Paying more to pay more

A large group of social agencies and welfare advocates is calling for the government to increase benefits before Christmas.

There is no doubting the difficulties facing beneficiary families.

But that doesn’t change the fact that every dollar the government is spending is borrowed money that has to be repaid.

The signatories of the open letter to the government don’t seem to understand they are asking us all to pay more in repayments and interest to pay more in benefits.

They also ignore the growing disincentive to work when income from a benefit gets closer to income from wages.

And they are seeking a band aid without offering any treatment for the underlying causes of the multiple problems which face many who depend on benefits.

The last National government made a good start in addressing these with its social investment programme, but much of that good work was abandoned or  undone in the last three years.

If these groups really want to help the people for whom they’re advocating, they need to understand the solution to their problems is not as simple as more money.

One Response to Paying more to pay more

  1. Gravedodger says:

    More money will have very little effect for most but as the Marrow grower in the far north lamented yesterday ( he was not a Marrow grower, that aberration only came about when he couldn’t get anyone to head out to gather his courgettes). Getting labour off the couch is due entirely to the one size fits all approach English was addressing until the great charlatan massaged his spiteful ego and reinstated the blanket socialism we will now witness failing the market. Fruit and vegetable harvesting for the market has very exact parameters of actual delivery and a burgeoning manipulated demand payment will still not see people wanting to get out and do the physical. Lindsay Mitchell had a great post on this yesterday.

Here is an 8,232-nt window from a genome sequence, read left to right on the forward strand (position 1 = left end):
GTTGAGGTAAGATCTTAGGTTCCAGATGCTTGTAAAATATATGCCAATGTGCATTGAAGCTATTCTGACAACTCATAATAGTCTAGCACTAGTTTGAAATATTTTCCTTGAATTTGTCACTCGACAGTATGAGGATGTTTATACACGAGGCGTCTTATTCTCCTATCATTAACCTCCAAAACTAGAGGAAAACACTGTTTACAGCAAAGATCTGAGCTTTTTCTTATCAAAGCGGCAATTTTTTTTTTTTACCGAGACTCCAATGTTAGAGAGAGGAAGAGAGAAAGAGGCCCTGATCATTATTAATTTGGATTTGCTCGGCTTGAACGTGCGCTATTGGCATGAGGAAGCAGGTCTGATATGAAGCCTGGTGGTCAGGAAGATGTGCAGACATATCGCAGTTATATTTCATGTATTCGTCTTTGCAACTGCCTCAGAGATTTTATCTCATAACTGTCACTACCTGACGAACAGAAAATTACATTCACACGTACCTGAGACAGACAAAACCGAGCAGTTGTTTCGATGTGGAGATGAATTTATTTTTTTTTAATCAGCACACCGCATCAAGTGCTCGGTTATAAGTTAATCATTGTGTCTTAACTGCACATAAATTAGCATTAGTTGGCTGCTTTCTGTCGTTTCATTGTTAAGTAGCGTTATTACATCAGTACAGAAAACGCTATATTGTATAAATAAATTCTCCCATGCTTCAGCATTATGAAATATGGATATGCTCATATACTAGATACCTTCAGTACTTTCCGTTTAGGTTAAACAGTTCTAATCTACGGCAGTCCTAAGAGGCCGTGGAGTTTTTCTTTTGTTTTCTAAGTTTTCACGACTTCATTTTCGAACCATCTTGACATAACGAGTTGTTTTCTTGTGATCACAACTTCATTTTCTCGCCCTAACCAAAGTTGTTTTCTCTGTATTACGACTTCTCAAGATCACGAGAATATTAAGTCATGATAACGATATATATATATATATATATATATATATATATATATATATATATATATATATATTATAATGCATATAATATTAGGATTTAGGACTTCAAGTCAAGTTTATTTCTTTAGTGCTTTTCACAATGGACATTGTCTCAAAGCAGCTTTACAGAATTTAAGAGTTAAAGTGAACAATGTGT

The total disconnect exhibited by the Socialists was rarely better expressed when State TV covered a rather red faced Minister of Immigration, one Trevor Mallard, remonstrating with Horowhenua asparagus growers over their request for Fijian labour to pick that crop for export. Good old ex school teacher Trev the Muss, went on site, got up at an ungodly hour to be fed and transported to a nearby field where he very quickly discovered walking stooped along a row of spears, selecting the ones best ready for cutting was not as easy as he had decided as easy for an unemployed, out of condition, welfare recipient. Quick smart lifted the arbitrary lid on allowing Island labour in to the country to earn and send money back to their villages.

    Well worth repeating the Thatcher summation; “Welfare will only last so long as there is other people’s money available to pay for it”.
    A theory now partially hidden as printing presses have replaced large swathes of taxation opportunities.
    Even then the principle Maggie expressed is still relevant.


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